• What rules guide characters, what myths and legends are important to them, what governing and commerce structures are in place?
  • An outline of the plot, though no essential, can provide a foundation upon which to build the narrative. Some authors like to know exactly where their story is going. Others prefer to discover as they write. Many are a blend of the two methods.
  • Knowing the starting point of the story. There are a variety of methods for choosing the opening scene, but the main goal is to immediately hook readers by showing the characters in action.

It’s important to note that you shouldn’t stress too much at this point. Revisit this decision after writing the manuscript, because you’ll have a better idea of will draw readers into the story by then.

Make a Plan.

Making a plan to write the book might include the following:

  1. Tools or resources you need
  2. Learning about story craft
  3. Determining how much time you realistically have to dedicate to writing each week around work and family commitments. If you have a deadline in mind, calculate how many words you need to aim for each week.

A good formula for this: Total word count divided by weeks = word count goal per week.

  • 80,000 ÷ 13 weeks (3 months) = 6,150 words per week
  • 80,000 ÷ 25 weeks (6 months) = 3,200 words per week
  • 80,000 ÷ 52 weeks (12 months) = 1,540 words per week

Essential Novel Survival Concepts

Writing a novel is a challenging endeavor that requires dedication, persistence, and resilience. Understanding what to expect and having realistic expectations certainly helps.

1. You are writing a 'first draft' and they are as messy and unruly as a teenager finding their way in the world.
  • You won’t always know what comes next.
  • You may write yourself into dead-ends and spend weeks pondering a particularly gnarly plot problem.
  • It’s all part of the process.

The only goal of a first draft is to get to ‘the end,’ so push through until you have a whole, gloriously imperfect manuscript.

2. Finishing a first draft is only part of the writing process.
  • Revising is likely to take just as long because there will be plenty of problems to solve, research to be done, scenes to be moved or (God forbid) cut, and feedback to seek.
  • Don’t underestimate how long it will take you to do countless rounds of edits.
3. DO NOT give up your day job with the belief that it’s easy to pen a best-seller and you’ll be able to replace your income with one book.
4. Gathering a community of like-minded authors around you can be invaluable when it comes to maintaining momentum.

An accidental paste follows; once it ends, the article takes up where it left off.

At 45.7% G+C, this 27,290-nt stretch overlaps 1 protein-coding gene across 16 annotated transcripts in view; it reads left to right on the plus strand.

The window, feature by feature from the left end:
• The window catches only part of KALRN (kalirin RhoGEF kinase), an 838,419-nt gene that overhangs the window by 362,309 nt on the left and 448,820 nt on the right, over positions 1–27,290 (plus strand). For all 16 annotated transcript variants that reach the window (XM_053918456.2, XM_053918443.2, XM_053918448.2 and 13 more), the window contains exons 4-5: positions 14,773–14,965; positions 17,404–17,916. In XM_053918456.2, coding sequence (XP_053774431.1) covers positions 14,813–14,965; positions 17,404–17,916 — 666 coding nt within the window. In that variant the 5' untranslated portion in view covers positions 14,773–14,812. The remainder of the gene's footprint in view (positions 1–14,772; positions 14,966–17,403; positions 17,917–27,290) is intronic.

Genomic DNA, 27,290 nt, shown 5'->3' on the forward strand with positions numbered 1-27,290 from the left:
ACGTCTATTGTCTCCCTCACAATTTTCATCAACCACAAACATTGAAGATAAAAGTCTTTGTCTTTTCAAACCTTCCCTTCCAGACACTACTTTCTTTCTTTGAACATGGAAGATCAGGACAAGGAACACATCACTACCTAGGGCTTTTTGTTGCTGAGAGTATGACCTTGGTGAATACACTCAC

• Whether you prefer to join a face-to-face or online group, or have a few author friends to supplement the support of friends and family, having people to bounce around ideas and enthuse about your wonderful characters with, is priceless.
  • Seek out accountability buddies, support groups, critique partners and uplifting communities. And always come back to your purpose for writing this story.

Final Thoughts

Immersing yourself in the purpose, characters, and world of a story provides a solid foundation to craft a compelling novel. Making a realistic plan to write the first draft will enable you to reach for tangible goals that suit your lifestyle. And by understanding key concepts surrounding the process, you can be better prepared to keep the joy or writing alive and make it to the next stage, which is revising.


If you are stuck in a rut of writing novels you never finish, never submit or aren’t sure how to fix, then it’s your lucky day. Sandy runs a nurturing community for female authors of contemporary fiction, which is packed full of tips, resources and free events to keep you motivated and writing quality books. Join Sandy’s community here.

What strategies do you use to plan your books? Do you just start writing, or do you have other structures you employ before you begin? Are you a "plotter" or a "pantser?" Please share with us down in the comments!

* * * * * *

About Sandy

Sandy Vaile

Sandy Vaile is a motorbike-riding daredevil who isn’t content with a story unless there’s a courageous heroine and a dead body.

Her romantic suspense is published by Simon & Schuster US, but most of her time is spent supporting female fiction writers to finish contemporary novels traditional publishers can’t resist. She shares her decades of experience with others through fiction coaching, courses and developmental editing.

Connect with Sandy Vaile on her website or social media.

Top photo purchased from Depositphotos.

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30 comments on “4 Planning Strategies to Write a Compelling Novel”

  1. It was a pleasure to write this post for the wonderful WITS community.
    (And don't hesitate to ask questions or share your own experiences.)

  2. Enjoyed this article, as I do most of the articles from this source. I had an idea 20 years ago and it sat for 19 years. I am a retired teacher so as I picked up my idea again, I researched and researched how to write a book and even a book on discovering your motivation for writing. I'm writing a 3 book trilogy geared towards teens about choices they all come in contact with and showing them results instead of telling them what to do. I seem to have good instincts and love reading to remind me of things to keep in mind. I'm basically 1/2 way through the 2nd book and find that by following all that I've learned, this is a self gratifying process that means more to me than publication. I just signed up for your Facebook page and am curious as how I may participate and the help I will find with this new venue. Thanks. Barbara

    1. Hi Barbara,

      Good luck with your trilogy. 🙂 I'm glad you're finding the project gratifying, and I'm glad you're here. The WITS community is great--supportive, affirming, and always interesting.

      By the way, I'm a retired teacher too.

      Best wishes, Christine

      1. My past principal is one of my best retired friends. She laughs and the fact that I took myself up as a student!

    2. Hi Barbara
      Yes, WITS is a fantastic source of information.